Fellowship Christian Reformed Church was formed in 1979 when a small group of families and individuals from various Christian Reformed churches in Edmonton joined to look for a new kind of church and worship experience.
From 1979 to 1988, worship services were held in Homesteader Elementary School in northeast Edmonton. In 1988 the worship space moved to The King’s College gymnasium at 97th street and 107th Avenue. When The King’s University moved to its present location, Fellowship followed. Services are now held in The King’s University atrium.
From its inception, Fellowship Church was organized in a manner that encouraged participation by all members of all ages. This lay approach is especially evident in pastoral care and in all aspects of the worship service. Children, too, are actively involved in each worship service at Fellowship. They partake in communion, they pass the microphone to members during intercessory prayer, and they participate in “Children’s Story,” which is an integral component of every service. Young people also contribute to services, especially in music and reading. The youth group at Fellowship takes full responsibility for at least one worship service each year, leading the congregation with music, art, and dramatic readings.
Fellowship Church is s a member of the Christian Reformed denomination and, as such, finds its roots in the Protestant Reformation. We proclaim the triune God as sovereign over all of life, and see the Word of God as the guiding light by which it operates.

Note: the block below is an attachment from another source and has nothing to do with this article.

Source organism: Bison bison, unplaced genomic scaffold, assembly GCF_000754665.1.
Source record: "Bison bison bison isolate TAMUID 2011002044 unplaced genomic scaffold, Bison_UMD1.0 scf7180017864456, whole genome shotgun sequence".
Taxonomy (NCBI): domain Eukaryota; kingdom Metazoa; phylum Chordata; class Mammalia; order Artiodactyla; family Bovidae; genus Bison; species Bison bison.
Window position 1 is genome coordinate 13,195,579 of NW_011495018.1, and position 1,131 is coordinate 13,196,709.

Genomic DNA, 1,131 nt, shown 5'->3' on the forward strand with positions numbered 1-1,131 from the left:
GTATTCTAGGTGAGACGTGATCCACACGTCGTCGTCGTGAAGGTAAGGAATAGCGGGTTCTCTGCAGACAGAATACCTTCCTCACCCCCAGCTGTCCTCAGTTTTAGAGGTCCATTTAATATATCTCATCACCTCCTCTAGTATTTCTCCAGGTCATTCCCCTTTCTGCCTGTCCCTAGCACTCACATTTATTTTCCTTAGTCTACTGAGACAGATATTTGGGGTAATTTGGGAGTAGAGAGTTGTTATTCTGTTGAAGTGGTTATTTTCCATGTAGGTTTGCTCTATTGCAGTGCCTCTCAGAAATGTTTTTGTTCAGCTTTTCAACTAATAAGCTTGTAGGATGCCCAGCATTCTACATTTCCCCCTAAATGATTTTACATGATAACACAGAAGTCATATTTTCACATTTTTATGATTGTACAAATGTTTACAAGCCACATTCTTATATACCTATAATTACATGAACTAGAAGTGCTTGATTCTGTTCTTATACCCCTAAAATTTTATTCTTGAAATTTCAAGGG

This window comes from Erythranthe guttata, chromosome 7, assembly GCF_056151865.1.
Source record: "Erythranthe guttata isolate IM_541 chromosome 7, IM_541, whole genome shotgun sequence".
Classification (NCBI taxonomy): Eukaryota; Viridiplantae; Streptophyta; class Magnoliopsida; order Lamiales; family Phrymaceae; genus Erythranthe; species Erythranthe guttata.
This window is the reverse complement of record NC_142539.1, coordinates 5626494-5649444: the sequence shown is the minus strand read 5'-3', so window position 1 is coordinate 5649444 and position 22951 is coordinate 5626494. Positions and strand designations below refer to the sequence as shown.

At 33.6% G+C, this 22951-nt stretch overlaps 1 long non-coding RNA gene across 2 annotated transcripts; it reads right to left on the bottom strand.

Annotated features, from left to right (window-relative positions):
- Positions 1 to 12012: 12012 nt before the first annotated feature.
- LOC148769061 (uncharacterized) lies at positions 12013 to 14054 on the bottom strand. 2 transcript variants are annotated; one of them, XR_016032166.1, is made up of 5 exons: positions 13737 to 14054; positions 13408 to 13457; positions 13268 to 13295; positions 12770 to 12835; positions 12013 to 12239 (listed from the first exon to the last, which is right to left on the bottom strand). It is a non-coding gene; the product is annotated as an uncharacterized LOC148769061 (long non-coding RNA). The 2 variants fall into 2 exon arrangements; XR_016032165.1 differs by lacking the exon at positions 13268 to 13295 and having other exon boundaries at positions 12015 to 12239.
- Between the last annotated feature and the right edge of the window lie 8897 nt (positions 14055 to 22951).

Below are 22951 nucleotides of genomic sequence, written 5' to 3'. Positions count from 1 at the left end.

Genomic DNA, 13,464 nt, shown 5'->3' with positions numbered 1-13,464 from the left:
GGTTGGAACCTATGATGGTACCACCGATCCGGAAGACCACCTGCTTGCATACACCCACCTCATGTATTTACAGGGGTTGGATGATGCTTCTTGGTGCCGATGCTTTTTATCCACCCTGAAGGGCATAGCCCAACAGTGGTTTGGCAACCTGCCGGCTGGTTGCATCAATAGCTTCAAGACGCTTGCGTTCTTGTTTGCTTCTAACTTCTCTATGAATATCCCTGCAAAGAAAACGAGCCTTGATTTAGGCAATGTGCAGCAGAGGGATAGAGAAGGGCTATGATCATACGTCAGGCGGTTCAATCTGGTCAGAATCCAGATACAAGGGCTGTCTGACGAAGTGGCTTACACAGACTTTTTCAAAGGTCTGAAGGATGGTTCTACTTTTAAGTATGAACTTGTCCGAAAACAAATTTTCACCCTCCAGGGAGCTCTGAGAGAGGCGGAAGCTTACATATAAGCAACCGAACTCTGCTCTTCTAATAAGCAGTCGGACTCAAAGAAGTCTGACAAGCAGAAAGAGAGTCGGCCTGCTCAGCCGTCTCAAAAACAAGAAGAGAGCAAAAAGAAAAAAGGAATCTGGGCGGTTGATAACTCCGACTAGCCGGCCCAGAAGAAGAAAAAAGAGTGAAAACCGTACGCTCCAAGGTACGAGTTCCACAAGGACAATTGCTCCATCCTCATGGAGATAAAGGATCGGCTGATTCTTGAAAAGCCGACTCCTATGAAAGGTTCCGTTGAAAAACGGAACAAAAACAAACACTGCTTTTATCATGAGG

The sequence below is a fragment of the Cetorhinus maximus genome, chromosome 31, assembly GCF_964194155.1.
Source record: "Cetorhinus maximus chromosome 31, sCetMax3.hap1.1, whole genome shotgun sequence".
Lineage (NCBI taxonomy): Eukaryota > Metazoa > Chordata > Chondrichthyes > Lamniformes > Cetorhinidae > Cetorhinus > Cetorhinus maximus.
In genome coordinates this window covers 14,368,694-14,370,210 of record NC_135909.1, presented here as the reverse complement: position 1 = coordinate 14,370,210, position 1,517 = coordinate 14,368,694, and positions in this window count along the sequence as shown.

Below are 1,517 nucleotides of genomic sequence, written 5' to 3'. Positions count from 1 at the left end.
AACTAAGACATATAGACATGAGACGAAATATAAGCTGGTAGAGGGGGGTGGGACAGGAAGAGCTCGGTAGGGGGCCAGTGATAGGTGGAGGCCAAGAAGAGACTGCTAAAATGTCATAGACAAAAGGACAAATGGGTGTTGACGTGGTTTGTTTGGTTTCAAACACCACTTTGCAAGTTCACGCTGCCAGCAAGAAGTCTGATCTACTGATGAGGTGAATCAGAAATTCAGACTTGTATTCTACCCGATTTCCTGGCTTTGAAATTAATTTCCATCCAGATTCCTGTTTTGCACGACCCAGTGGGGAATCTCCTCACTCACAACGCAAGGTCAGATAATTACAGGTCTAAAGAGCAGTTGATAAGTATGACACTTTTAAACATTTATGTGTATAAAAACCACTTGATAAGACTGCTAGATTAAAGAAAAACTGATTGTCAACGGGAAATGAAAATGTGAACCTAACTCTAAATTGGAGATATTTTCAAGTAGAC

Each Sunday, the congregation declares itself to be a faith community that believes in Jesus Christ. Communion, which occurs every Sunday, is a remembrance and acknowledgement of Christ’s suffering and ultimate victory.
Our beliefs: http://www.crcna.org/pages/beliefs.cfm
The Christian Reformed Church of North America: http://www.crcna.org/pages/index.cfm
There are a number of committees at Fellowship to take up the callings or ministries of the church, as listed below. Fellowship coordinates all of its affairs through the Coordinating Council, which comprises representation from all of the church’s committees:
- Liturgy Committee – writes seasonal and thematic liturgies and oversees the leadership details of each worship service, including music.
- Pastoral Committee – takes an integrated approach to the concerns faced by and arising from church members. This mandate includes pastoral care as well as the task of practicing mercy within both the church community and the larger community outside of the church. The Pastoral Committee is also responsible for most denominational matters. The members of this committee are elected by the congregation.
- Education Committee – assigns leaders and coordinates teaching materials and service projects such as making meals for inner-city organizations. This committee is divided into subcommittees for adults and youths.
- Refugee Committee – works to raise awareness of refugee concerns and to support and sponsor refugees from countries facing war and poverty.
- Social Committee – organizes various social events such as bridal showers, baby showers, and church picnics or potlucks.